Electronic ignition models:   The original troublesome gray colored twin tower single coil tended to crack; fail intermittently; usually eventually totally failing, but initially usually failing when damp.  The Bosch coil 0221500200 was replaced by Bosch 02210500203, BMW 12-13-1-244-426, 1/2 ohm primary, approx 12.4K secondary.  The troublesome coils were also used on the R45, R65, R80GS, R80ST.   The OLD coil was BMW 12-13-1-243-910.  That coil is for pre-1991 engines; control units (Modules) with white or pink lettering are used with it.   The very latest modules can be used with any of the coils!

****Be very cautious about mounting the Bosch "blue" coils ...they can interfere with the fuel tank.

Coils can fail catastrophically, or bit by bit; or, even have a sudden slight failure that remains. IMO, for most failures, it is bit by bit until you seriously notice problems.  Coils CAN act as if 'weaker' if they have an internal wire breakage.  A wire breakage is detectable with a simple ohmmeter test.  Coils with a break in the secondary windings can still seem to work OK ....although may give strange engine power output effects, particularly with large amounts of throttle, which cause higher cylinder pressures and thus more coil power is required to jump the spark plug gap.   The reason that coils can work (maybe); or get weaker with secondary windings having an actual break in the wires, is that the same voltage firing your spark plugs is ALSO jumping across the broken coil wire!  You might never notice, until it gets bad enough.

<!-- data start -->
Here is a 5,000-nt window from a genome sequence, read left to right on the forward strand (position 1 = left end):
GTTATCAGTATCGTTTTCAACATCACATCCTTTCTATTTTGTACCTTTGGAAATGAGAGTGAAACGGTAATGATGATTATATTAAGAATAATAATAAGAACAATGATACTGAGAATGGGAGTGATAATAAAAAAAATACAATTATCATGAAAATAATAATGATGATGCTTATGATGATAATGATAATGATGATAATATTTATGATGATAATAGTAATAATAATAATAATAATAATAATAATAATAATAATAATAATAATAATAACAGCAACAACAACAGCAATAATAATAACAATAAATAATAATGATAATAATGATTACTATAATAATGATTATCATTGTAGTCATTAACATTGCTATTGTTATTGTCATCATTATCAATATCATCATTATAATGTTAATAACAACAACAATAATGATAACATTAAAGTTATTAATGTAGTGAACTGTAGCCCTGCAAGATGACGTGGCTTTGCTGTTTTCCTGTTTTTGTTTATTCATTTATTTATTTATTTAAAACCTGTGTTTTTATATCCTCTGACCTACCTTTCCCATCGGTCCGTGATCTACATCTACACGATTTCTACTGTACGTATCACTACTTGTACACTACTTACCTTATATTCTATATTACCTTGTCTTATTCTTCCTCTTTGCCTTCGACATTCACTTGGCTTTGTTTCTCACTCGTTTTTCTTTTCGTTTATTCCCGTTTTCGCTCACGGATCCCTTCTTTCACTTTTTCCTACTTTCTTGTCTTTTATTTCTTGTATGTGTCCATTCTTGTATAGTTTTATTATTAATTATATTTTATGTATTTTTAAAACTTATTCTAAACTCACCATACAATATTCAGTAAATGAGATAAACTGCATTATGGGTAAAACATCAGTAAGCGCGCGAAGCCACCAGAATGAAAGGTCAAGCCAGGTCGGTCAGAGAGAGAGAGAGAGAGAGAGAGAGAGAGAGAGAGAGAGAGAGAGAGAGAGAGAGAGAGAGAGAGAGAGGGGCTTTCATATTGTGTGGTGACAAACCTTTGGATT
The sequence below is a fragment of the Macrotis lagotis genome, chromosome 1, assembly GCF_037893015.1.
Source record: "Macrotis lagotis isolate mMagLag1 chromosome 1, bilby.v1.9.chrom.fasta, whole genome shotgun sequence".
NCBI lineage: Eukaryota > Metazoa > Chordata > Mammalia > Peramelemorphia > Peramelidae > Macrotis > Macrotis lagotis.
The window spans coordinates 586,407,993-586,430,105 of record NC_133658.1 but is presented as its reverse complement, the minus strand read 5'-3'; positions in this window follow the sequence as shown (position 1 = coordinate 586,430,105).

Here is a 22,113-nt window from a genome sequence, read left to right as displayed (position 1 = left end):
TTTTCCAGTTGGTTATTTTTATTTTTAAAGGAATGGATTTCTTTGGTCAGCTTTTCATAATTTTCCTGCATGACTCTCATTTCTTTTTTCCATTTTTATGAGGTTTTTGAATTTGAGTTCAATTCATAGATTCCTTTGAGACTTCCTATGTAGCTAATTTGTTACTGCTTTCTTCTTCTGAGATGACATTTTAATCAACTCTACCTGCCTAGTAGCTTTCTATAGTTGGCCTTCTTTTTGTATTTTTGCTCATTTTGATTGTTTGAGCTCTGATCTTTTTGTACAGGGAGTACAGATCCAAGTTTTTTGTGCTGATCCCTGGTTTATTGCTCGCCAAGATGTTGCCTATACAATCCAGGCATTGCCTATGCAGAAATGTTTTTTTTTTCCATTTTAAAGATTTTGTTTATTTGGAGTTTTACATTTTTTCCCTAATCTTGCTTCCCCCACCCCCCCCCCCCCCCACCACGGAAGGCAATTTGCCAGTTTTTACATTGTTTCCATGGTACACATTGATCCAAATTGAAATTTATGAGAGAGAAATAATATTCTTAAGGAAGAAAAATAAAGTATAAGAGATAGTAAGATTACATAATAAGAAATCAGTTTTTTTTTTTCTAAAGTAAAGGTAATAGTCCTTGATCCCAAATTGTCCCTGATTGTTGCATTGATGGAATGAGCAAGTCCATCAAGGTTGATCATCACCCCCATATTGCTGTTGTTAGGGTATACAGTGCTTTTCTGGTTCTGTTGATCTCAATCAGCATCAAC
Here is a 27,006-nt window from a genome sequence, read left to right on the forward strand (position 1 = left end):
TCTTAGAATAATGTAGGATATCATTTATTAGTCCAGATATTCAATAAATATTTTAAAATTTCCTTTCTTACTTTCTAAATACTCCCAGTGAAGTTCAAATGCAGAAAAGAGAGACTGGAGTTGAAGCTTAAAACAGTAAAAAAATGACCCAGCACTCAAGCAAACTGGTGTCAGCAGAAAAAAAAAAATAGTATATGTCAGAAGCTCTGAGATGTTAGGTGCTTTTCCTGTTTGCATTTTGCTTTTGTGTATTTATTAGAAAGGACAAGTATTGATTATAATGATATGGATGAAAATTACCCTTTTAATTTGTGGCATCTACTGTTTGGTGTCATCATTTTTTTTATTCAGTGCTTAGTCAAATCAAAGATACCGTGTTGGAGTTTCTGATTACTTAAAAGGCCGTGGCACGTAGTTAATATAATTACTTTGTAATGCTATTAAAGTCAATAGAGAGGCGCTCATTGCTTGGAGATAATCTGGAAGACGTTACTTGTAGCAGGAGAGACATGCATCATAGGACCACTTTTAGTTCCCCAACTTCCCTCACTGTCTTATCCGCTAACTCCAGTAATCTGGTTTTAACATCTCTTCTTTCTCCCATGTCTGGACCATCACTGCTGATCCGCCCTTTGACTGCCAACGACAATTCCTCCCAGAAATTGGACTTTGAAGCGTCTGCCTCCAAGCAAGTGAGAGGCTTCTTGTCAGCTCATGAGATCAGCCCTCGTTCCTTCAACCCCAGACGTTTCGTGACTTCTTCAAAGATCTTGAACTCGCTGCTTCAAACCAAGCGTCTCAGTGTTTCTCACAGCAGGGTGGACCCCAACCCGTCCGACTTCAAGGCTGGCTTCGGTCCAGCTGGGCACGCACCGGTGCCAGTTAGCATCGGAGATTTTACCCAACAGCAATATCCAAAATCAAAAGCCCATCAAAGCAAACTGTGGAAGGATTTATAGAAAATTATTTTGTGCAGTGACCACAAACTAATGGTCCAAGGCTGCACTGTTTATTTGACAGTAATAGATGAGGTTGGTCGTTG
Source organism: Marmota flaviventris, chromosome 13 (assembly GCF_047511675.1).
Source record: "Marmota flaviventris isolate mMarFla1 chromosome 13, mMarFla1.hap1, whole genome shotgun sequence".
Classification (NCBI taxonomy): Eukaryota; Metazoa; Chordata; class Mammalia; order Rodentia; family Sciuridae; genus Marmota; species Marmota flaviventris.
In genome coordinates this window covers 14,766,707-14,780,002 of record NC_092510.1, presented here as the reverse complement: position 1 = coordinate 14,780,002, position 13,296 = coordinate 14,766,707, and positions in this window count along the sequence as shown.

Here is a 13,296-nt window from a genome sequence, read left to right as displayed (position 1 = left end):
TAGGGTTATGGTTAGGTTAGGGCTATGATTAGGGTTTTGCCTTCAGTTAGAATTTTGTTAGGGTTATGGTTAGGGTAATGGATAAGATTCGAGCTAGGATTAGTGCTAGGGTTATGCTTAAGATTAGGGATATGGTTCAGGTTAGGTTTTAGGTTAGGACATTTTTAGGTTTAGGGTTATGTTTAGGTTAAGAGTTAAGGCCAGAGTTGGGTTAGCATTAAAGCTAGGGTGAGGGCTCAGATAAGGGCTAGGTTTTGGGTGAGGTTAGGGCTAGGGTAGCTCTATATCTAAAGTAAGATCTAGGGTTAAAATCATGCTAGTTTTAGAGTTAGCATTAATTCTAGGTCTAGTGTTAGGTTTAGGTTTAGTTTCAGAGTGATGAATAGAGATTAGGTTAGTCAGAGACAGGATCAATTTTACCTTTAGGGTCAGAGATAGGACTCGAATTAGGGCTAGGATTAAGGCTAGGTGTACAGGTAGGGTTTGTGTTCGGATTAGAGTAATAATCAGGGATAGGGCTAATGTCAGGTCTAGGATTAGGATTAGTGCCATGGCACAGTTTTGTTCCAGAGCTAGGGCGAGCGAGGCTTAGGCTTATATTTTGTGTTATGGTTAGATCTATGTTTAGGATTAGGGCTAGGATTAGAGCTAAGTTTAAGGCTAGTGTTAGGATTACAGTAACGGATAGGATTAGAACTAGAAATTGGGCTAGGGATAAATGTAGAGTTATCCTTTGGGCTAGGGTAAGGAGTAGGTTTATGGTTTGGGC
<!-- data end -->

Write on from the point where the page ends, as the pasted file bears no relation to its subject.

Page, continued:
Coils with an internal short circuit (usually that happens between adjacent turns, or between two close layers of windings) can seem to work OK, but, as with some open's, the spark is weaker; this can show up as what might initially be thought of as a lean-running engine problem ...or, just shows up with large throttle amounts as reduced performance.   In almost every instance, a shorted winding happens on the secondary winding, as just a turn or two problem ...or between two adjacent winding layers. These change the coil electrical resistance value by a really miniscule amount, so is not detectable by using an ohmmeter.  One could compare a good coil versus a bad coil, using the A.C. transformer method or with an oscilloscope, but you are unlikely to have the needed setup ...and knowledge.  Additionally, it might only show up when the coil is under actual stress of operating the engine.  If a coil secondary OPENS & remains open, that certainly IS detectable by an ohmmeter.  Except for weak spark or MANY turns of shorting, or an actual wire being OPEN, there is NO common simple method of coil testing until things get quite bad.